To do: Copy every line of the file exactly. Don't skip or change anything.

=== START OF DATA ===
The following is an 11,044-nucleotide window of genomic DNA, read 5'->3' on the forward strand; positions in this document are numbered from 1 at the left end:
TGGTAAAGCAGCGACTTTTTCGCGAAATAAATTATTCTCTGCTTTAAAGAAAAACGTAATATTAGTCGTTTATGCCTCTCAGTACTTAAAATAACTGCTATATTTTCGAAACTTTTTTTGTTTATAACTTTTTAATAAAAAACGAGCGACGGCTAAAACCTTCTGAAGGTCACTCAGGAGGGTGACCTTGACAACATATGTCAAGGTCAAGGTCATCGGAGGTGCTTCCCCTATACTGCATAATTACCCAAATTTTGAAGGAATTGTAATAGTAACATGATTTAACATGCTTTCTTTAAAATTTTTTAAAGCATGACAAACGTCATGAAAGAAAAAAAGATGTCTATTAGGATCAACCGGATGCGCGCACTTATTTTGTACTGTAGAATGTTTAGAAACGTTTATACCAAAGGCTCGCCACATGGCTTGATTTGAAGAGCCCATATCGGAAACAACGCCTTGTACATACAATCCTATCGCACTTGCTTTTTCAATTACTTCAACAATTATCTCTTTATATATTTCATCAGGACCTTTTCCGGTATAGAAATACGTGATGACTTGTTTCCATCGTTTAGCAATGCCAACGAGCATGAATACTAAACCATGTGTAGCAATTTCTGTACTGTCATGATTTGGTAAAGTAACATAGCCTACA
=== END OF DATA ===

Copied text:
The following is an 11,044-nucleotide window of genomic DNA, read 5'->3' on the forward strand; positions in this document are numbered from 1 at the left end:
TGGTAAAGCAGCGACTTTTTCGCGAAATAAATTATTCTCTGCTTTAAAGAAAAACGTAATATTAGTCGTTTATGCCTCTCAGTACTTAAAATAACTGCTATATTTTCGAAACTTTTTTTGTTTATAACTTTTTAATAAAAAACGAGCGACGGCTAAAACCTTCTGAAGGTCACTCAGGAGGGTGACCTTGACAACATATGTCAAGGTCAAGGTCATCGGAGGTGCTTCCCCTATACTGCATAATTACCCAAATTTTGAAGGAATTGTAATAGTAACATGATTTAACATGCTTTCTTTAAAATTTTTTAAAGCATGACAAACGTCATGAAAGAAAAAAAGATGTCTATTAGGATCAACCGGATGCGCGCACTTATTTTGTACTGTAGAATGTTTAGAAACGTTTATACCAAAGGCTCGCCACATGGCTTGATTTGAAGAGCCCATATCGGAAACAACGCCTTGTACATACAATCCTATCGCACTTGCTTTTTCAATTACTTCAACAATTATCTCTTTATATATTTCATCAGGACCTTTTCCGGTATAGAAATACGTGATGACTTGTTTCCATCGTTTAGCAATGCCAACGAGCATGAATACTAAACCATGTGTAGCAATTTCTGTACTGTCATGATTTGGTAAAGTAACATAGCCTACA